PHILADELPHIA — Donovan McNabb is changing uniforms and staying in the NFC East.
The Philadelphia Eagles traded McNabb to the Washington Redskins for a pair of draft picks Sunday night. The Eagles will receive a second-round pick (37th overall) in this month's NFL draft and either a third- or fourth-round pick next year.
The trade is the boldest move to date for new Redskins coach Mike Shanahan and could spell the end in Washington for Jason Campbell, the starter for 31/2 seasons. Shanahan already has signed free agent Rex Grossman as a backup and has been actively scouting the top quarterbacks available in the draft, when the Redskins will have the No. 4 overall pick.
"Welcome to our newest teammate to DC!" cornerback DeAngelo Hall posted on Twitter. "Really excited about what Coach Shanahan and [general manager] Bruce Allen are doing to help us compete for a championship!"
Shanahan can only hope the 33-year-old McNabb works out as well as the last big-time Washington-Philadelphia quarterback deal. The Eagles in 1964 sent Sonny Jurgensen to the Redskins, where he played 11 seasons until he was 40 and became a Hall of Famer.
Trading McNabb to a division opponent could haunt Philadelphia for years.
"We thought this was the best for Donovan, and the compensation was right," Eagles coach Andy Reid said. "We surely took into consideration Donovan's feelings."
McNabb is entering the final year of a contract, and it's not known whether he is negotiating an extension with the Redskins. Reid said the possibility McNabb could refuse to go to another team or decline to extend his contract was not a factor.
McNabb, a six-time Pro Bowl quarterback, led the Eagles to five NFC championship games and one Super Bowl in 11 seasons in Philadelphia. His failure to lead the team to its first NFL championship since 1960 plus the emergence of Kevin Kolb made him expendable.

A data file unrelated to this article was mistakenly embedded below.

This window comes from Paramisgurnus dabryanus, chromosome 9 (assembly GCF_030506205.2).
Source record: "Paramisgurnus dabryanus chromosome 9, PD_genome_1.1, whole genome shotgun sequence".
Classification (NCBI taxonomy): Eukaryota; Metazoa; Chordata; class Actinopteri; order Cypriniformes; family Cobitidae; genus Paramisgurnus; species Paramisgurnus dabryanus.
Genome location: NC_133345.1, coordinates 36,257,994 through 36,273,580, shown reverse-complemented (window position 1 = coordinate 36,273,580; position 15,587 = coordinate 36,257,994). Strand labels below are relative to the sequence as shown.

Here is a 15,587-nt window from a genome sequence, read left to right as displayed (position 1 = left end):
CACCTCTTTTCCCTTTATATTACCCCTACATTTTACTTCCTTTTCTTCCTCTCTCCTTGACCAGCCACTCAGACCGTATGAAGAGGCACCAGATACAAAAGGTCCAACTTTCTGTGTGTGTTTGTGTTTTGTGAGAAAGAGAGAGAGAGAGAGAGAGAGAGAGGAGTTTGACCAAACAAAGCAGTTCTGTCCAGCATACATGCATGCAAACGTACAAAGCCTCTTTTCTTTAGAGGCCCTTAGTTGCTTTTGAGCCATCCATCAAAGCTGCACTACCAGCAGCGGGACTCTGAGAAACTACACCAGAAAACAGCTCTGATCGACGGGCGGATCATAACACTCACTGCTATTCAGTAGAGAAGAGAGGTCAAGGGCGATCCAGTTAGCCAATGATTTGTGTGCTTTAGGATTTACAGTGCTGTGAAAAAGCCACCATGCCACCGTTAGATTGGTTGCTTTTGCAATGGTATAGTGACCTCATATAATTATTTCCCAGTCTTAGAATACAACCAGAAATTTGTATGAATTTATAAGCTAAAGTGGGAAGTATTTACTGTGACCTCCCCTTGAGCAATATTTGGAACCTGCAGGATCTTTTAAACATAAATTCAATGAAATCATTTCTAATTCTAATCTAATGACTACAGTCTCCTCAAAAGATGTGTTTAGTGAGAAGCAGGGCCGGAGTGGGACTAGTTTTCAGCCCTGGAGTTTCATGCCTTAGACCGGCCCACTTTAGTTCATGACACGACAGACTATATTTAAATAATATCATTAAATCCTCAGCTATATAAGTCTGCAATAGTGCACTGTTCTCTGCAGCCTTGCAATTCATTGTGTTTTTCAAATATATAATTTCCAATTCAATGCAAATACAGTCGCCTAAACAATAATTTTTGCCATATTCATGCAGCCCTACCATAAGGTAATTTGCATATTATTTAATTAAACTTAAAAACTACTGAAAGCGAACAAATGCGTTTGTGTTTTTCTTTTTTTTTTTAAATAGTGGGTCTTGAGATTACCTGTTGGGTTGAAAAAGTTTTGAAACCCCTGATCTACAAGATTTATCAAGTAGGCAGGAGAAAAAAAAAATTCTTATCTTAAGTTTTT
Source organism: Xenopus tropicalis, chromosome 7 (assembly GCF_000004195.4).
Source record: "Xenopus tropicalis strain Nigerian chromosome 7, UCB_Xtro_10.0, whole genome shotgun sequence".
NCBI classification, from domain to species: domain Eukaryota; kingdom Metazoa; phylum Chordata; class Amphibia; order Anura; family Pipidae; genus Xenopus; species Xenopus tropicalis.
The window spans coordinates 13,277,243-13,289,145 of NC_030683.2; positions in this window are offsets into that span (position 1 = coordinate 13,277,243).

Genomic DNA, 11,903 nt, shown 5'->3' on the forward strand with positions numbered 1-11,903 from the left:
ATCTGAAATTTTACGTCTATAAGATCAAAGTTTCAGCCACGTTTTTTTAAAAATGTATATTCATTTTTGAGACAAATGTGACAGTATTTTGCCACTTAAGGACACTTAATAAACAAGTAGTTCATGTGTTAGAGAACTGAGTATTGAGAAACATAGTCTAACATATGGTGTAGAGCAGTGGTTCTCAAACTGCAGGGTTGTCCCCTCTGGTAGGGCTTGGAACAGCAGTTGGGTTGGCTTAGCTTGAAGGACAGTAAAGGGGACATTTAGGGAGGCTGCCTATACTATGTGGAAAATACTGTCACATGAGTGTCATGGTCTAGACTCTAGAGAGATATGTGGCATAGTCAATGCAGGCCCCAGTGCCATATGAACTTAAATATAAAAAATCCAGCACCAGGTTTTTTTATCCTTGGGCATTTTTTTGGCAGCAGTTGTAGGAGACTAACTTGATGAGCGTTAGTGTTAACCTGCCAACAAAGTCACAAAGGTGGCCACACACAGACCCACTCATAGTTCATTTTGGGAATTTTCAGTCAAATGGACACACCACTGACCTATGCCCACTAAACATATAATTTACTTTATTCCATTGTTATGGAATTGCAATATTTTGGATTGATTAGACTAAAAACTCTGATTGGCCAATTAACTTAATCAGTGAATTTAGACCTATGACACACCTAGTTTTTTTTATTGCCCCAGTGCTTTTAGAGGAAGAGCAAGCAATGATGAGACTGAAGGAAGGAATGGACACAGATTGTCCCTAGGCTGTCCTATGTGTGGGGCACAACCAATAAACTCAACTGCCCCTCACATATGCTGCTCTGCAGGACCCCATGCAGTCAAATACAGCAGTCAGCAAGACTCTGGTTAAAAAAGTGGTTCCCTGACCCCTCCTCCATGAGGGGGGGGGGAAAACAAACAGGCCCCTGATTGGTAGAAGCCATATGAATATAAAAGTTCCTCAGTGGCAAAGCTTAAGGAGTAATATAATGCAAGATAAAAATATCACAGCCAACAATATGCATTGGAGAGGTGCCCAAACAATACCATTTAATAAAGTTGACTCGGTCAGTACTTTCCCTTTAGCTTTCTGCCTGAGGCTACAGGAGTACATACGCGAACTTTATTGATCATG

McNabb, the No. 2 overall pick in the 1999 draft, leaves as the franchise leader in yards passing (32,873), completions (2,801), attempts (4,746), completion percentage (59.0) and touchdown passes (216). He also rushed for 3,249 yards and 28 TDs.
Kolb, who has started two games in three seasons, becomes the starter. Michael Vick is the backup. Both have one year remaining on their contracts.
"This was a very tough decision," Reid said. "Donovan McNabb represented everything a football player could be during his 11 seasons in Philadelphia. He carried this organization to new heights and set a high standard of excellence both on and off the field. We thank him for everything he did for this football team and for this city."
McNabb threw for 3,553 yards and 22 touchdowns with 10 interceptions in 14 games last season, leading the Eagles to the playoffs. His passer rating of 92.9 was the third-highest in his career.
But McNabb played poorly in a loss to Dallas in Week 17 that cost Philadelphia a division title and a first-round bye. He also struggled in a loss to the Cowboys the following week in the wild-card game.
Reid said immediately after the season that McNabb would return in 2010. Reid repeated that several times throughout the offseason until acknowledging last month the team was listening to offers for all three of its QBs.
McNabb then issued a statement saying he wished to remain with the Eagles but understood the situation and hoped for a quick resolution.